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  1. #1
    Clydesdale in Training
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    Triathlon Anyone?

    Anyone here ever do a Triathlon?

    Around here there are two races. The Olympic Triathlon which is swim 1.5k, bike 26mi, and run 6.2mi. Then you have the sprint race which is swim 500m, bike 13mi, and run 3.1mi.

    I can swim, but I don't know how to swim athletically. I'll need some help from a coach over the winter. I can cycle, and I'm getting stronger at it. I'm not much of a runner, but I'm trying to get back into it. Cycling is so much more fun!

    The next race locally isn't until June 2010. I'd like to enter either the sprint or the Olympic version. Not sure which. Can't do both since they are run simultaneously.

    Thoughts?

    Tips on training?

    Is this realistic?

    I know there is a tri forum, but I figured I'd get more applicable advice from my fellow clydes and athenas.

    Thanks!

    Rick

  2. #2
    Ceci n'est pas un vélo. mtclifford's Avatar
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    As a former clyde I started training for an Olympic distance Tri in febuary of this year, the tri was 2 weeks ago. My suggestion would be to find a local trainer or triathlon club and get a training schedule started. If you don't have anything available locally try the beginner triathlete website, it is a great community and they do online training schedules for a small fee. Also you need to figure out what you want to get out of the tri, do you just want to finish? or do you want to compete in your age group or the clyde weight class? It means different things to different people. You can't start training too soon though.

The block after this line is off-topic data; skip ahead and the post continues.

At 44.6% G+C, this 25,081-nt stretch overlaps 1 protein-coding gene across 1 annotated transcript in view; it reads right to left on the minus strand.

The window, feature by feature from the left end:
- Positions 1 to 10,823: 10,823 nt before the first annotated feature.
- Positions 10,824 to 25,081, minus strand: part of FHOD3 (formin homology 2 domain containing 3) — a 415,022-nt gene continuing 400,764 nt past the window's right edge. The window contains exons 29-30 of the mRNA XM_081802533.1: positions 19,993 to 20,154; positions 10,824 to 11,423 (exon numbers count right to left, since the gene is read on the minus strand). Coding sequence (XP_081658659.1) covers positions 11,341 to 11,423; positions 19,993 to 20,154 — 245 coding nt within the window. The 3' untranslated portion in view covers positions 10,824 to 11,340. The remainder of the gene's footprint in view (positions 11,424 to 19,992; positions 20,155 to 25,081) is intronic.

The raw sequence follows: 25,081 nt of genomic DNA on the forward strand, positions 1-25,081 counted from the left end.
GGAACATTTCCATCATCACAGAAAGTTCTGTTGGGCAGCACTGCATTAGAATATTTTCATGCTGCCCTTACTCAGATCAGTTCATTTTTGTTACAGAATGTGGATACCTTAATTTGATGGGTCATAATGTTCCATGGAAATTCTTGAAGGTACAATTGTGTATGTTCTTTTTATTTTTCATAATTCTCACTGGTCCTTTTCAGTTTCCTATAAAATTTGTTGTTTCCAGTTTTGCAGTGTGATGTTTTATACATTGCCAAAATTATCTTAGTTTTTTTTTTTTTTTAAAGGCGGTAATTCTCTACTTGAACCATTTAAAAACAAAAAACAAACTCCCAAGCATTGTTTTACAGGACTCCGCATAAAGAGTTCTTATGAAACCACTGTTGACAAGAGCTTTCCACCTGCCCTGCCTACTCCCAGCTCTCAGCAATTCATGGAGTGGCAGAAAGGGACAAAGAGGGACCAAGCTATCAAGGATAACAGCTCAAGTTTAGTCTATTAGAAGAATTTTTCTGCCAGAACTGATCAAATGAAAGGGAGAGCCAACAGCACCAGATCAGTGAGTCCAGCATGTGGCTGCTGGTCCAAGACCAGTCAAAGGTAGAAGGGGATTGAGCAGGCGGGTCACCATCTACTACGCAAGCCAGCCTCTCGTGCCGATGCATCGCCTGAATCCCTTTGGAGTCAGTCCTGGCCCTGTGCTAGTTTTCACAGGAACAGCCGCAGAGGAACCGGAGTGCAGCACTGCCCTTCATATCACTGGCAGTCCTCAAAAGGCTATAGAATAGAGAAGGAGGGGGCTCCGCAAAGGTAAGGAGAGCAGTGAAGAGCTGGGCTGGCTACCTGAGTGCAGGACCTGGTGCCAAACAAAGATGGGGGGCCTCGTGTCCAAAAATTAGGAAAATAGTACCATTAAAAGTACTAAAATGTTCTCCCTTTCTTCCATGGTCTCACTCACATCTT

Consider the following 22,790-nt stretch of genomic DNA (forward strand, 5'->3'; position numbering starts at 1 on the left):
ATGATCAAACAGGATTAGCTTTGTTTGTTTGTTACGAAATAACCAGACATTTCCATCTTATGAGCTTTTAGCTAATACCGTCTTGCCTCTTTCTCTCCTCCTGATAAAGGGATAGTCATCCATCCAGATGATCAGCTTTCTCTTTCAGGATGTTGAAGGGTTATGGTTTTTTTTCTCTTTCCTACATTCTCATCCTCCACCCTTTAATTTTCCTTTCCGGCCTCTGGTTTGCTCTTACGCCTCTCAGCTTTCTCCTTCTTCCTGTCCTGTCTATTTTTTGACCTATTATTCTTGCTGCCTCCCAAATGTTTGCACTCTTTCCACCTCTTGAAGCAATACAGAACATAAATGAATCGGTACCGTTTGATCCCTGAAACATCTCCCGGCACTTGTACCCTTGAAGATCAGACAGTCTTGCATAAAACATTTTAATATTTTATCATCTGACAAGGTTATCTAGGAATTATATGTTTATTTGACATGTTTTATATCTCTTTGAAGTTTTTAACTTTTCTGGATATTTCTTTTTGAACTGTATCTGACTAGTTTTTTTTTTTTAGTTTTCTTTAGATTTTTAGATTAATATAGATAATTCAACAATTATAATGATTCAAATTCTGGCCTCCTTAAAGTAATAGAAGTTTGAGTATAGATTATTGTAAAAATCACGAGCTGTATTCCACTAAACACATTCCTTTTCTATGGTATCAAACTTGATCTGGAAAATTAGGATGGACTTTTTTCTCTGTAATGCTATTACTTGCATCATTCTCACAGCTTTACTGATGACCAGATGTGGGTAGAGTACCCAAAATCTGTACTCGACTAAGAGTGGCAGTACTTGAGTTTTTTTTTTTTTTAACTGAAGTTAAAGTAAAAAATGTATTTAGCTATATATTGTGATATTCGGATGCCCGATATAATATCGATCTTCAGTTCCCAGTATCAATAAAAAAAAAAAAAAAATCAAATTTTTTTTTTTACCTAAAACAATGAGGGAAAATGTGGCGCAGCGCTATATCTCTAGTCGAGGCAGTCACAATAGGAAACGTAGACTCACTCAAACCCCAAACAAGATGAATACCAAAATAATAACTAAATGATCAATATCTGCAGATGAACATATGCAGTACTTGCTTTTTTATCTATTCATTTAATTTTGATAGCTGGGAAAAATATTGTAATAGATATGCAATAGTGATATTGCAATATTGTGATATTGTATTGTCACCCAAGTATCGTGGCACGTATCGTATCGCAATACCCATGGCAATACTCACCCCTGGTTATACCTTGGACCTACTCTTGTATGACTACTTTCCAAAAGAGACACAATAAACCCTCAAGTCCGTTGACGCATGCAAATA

Was very happy with my finish in the tri but let me tell you, the last mile of the run might have been the hardest thing of my life. 90+ degrees on black asphalt with no water stops, I was literally praying....and if it wasn't for the training time I put in I know I wouldn't have made it. Tri training is also a great way to lose wieght. I was 225 in Febuary, down from a high of 350 but the triathlon training really pushed me fitness and weight loss into high gear. I was 170 the week of the tri, though I immediatly put on 10 pounds the week after! Good luck and you can do it! If you have any questions feel free to pm me or ask on here, I am by no means an expert but I will help if I can.